Ifrit, also spelled as afreet, afrit, afrite, or efreet, are a class of powerful malevolent supernatural beings in Islamic mythology and folklore. They are often depicted as enormous winged creatures of smoke who live underground and frequent ruins. They are one of the types of jinn, the supernatural beings created by Allah from smokeless fire.
The exact meaning of the term ifrit in the earliest sources is difficult to determine. It does not occur in pre-Islamic poetry and is only used once in the Qur’an, in the phrase “the ifrit of the jinn” (Qur’an 27:39), where it seems to designate a rebellious member of the jinn who offered to bring the throne of the Queen of Sheba to King Solomon. The phrase recurs in the Hadith (narratives recounting Muhammad’s words, actions, or approbations), where it is used to describe a strong and cunning jinni who can change his shape and fly quickly.
Arabic philologists generally assigned it the triconsonantal root Ê¿-f-r, to which they attached the meanings “rebellious” and “strong”. Ifrit subsequently came to refer to an entire class of formidable rebellious beings who are hostile to humans and can harm them with their supernatural powers. Beyond these attributes, though, the characteristics of an ifrit remained vague and unstable, and the term is often indistinguishable in later literature from the marid, another wicked and rebellious demon.
Ifrits live in a society structured along ancient Arab tribal lines, complete with kings, tribes, and clans. They generally marry one another, but they can also marry humans. While ordinary weapons and forces have no power over them, they are susceptible to magic, which humans can use to kill them or to capture and enslave them. As with the jinn, an ifrit may be either a believer or an unbeliever, good or evil, but is most often depicted as a wicked and ruthless being who delights in causing mischief and destruction.
Ifrits have appeared in various forms of literature and media, such as Arabian Nights, video games, comics, anime, and movies. They are usually portrayed as fiery demons who can manipulate fire and possess great strength and speed. Some examples of ifrits in popular culture are Ifrit from Final Fantasy series, Efreet from Tales series, Ifrit from Shin Megami Tensei series, Ifreet from CounterSide game, Fullmetal Ifrit from YouTube channel, and Ifrit from Steam game.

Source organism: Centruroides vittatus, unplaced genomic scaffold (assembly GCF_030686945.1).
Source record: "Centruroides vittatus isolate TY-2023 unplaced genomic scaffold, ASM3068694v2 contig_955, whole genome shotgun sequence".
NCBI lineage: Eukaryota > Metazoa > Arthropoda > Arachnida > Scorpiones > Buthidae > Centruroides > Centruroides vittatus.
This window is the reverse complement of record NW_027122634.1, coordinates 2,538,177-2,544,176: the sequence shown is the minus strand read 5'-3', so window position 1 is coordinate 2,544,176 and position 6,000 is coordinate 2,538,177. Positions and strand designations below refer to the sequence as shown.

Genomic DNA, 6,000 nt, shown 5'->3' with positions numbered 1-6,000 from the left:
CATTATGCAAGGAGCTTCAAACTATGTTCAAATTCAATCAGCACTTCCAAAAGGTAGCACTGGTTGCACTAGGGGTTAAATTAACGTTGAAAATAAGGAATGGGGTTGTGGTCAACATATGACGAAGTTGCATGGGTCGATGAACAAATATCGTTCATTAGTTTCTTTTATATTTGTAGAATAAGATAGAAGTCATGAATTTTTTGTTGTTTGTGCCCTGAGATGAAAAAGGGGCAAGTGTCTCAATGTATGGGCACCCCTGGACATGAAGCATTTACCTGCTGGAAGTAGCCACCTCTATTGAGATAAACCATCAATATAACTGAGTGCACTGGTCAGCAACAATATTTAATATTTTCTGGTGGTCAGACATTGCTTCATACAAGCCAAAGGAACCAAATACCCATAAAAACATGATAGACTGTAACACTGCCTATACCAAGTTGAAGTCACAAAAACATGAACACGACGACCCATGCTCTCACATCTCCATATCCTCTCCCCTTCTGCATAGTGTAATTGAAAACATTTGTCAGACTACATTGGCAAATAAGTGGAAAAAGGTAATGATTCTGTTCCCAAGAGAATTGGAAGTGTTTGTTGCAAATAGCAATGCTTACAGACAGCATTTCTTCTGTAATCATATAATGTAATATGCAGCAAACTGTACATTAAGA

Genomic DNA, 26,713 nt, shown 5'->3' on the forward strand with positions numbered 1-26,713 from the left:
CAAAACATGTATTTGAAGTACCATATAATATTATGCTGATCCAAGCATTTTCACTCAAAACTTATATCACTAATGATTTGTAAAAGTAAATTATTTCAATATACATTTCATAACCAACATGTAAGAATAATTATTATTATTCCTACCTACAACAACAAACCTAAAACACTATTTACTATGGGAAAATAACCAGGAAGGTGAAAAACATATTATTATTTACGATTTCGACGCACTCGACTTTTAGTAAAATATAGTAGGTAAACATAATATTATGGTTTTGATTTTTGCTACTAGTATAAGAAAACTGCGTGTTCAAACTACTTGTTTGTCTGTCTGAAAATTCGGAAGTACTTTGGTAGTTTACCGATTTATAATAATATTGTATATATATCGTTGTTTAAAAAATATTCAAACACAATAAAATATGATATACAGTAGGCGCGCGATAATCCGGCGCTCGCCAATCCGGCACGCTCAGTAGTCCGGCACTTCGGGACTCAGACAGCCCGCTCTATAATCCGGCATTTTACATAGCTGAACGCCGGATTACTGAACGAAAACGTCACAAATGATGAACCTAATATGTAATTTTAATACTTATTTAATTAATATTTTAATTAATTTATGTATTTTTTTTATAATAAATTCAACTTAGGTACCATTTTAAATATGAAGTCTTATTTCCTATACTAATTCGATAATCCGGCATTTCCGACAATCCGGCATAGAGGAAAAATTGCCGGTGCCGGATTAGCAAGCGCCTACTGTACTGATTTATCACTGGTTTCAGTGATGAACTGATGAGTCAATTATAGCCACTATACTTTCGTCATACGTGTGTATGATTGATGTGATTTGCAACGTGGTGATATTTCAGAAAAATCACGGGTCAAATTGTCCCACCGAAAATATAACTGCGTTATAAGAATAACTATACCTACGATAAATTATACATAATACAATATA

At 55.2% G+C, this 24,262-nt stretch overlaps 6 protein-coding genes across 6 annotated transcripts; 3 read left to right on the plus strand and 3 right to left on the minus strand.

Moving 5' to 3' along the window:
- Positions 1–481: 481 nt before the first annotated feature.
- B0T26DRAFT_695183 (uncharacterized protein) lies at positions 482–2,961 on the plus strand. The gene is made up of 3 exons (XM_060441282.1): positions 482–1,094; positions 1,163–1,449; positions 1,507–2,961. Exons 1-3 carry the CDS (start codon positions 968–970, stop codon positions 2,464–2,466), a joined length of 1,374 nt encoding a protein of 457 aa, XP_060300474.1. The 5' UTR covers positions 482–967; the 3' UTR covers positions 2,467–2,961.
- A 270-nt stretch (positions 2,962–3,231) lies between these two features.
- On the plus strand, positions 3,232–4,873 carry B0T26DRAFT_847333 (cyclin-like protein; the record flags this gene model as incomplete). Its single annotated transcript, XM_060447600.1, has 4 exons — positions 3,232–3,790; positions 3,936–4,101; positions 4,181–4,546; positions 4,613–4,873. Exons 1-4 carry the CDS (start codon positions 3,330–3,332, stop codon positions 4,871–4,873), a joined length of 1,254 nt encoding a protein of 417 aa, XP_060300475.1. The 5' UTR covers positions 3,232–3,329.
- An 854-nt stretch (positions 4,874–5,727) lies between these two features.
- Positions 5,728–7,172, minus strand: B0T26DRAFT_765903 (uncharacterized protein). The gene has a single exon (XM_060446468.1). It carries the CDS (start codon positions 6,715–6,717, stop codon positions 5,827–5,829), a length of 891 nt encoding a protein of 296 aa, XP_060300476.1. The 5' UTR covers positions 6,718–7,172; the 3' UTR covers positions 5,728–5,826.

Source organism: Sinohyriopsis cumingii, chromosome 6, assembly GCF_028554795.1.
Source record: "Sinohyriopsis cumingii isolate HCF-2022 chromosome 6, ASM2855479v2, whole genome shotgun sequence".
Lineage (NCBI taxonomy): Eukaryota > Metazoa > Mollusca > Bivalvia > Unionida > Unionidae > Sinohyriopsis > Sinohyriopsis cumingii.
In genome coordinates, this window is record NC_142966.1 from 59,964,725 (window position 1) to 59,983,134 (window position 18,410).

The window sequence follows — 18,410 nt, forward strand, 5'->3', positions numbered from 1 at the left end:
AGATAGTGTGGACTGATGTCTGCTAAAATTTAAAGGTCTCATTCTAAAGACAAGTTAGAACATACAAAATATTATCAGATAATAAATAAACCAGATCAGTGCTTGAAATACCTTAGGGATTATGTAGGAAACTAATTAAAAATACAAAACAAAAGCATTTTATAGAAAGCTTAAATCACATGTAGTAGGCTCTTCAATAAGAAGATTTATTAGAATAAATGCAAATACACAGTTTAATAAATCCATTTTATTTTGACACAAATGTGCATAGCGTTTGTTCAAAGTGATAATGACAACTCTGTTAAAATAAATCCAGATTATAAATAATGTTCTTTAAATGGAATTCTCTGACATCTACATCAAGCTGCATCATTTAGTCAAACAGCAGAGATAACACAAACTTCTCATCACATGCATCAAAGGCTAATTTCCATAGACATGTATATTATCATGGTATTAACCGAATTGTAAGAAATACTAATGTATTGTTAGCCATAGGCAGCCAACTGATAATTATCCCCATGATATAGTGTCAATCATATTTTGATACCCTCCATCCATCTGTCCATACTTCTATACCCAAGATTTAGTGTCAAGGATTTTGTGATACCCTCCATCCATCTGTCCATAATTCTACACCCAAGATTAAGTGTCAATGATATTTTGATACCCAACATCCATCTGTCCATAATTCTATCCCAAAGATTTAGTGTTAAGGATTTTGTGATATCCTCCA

Marid: The Water Genies of Islamic Mythology
Marid, also spelled as mÄrid or marada, are a type of powerful and rebellious jinn in Islamic mythology and folklore. They are often associated with water and the oceans, and can control storms and waves. They are one of the types of jinn, the supernatural beings created by Allah from smokeless fire.
The word marid is derived from the Arabic root m-r-d (Ù Ø±Ø¯), which means “to rebel” or “to be strong”. It is used in the Qur’an to describe a defiant jinni who refused to bow down to Adam at Allah’s command (Qur’an 18:50). It is also used in the Hadith to describe a cunning and powerful jinni who can change his shape and fly quickly. According to some sources, the marid are the descendants of this rebellious jinni.
Marids are usually depicted as huge and muscular beings with blue or green skin, scales, fins, and horns. They can manipulate water and create illusions. They are also very proud and arrogant, and demand respect and tribute from humans and other jinn. They live in palaces under the sea or near rivers and lakes, where they guard treasures and secrets. They have their own kings, tribes, and clans, and often wage wars against each other or against other types of jinn.
Marids can be either good or evil, believers or unbelievers, but they are generally hostile to humans and can harm them with their supernatural powers. However, they can also be helpful if they are pleased or impressed by a human’s courage, wisdom, or generosity. They can grant wishes, teach magic, reveal secrets, or bestow gifts. Humans can also use magic to capture and enslave marids, but this is very dangerous and difficult.
Marids have appeared in various forms of literature and media, such as Arabian Nights, video games, comics, anime, and movies. They are usually portrayed as water spirits or genies who can grant wishes or cause trouble. Some examples of marids in popular culture are Marid from Dungeons & Dragons game, Marid from Bartimaeus Sequence novel series, Marid from Daevabad Trilogy novel series, Marid from Magi: The Labyrinth of Magic anime series, Marid from Steam game Marid.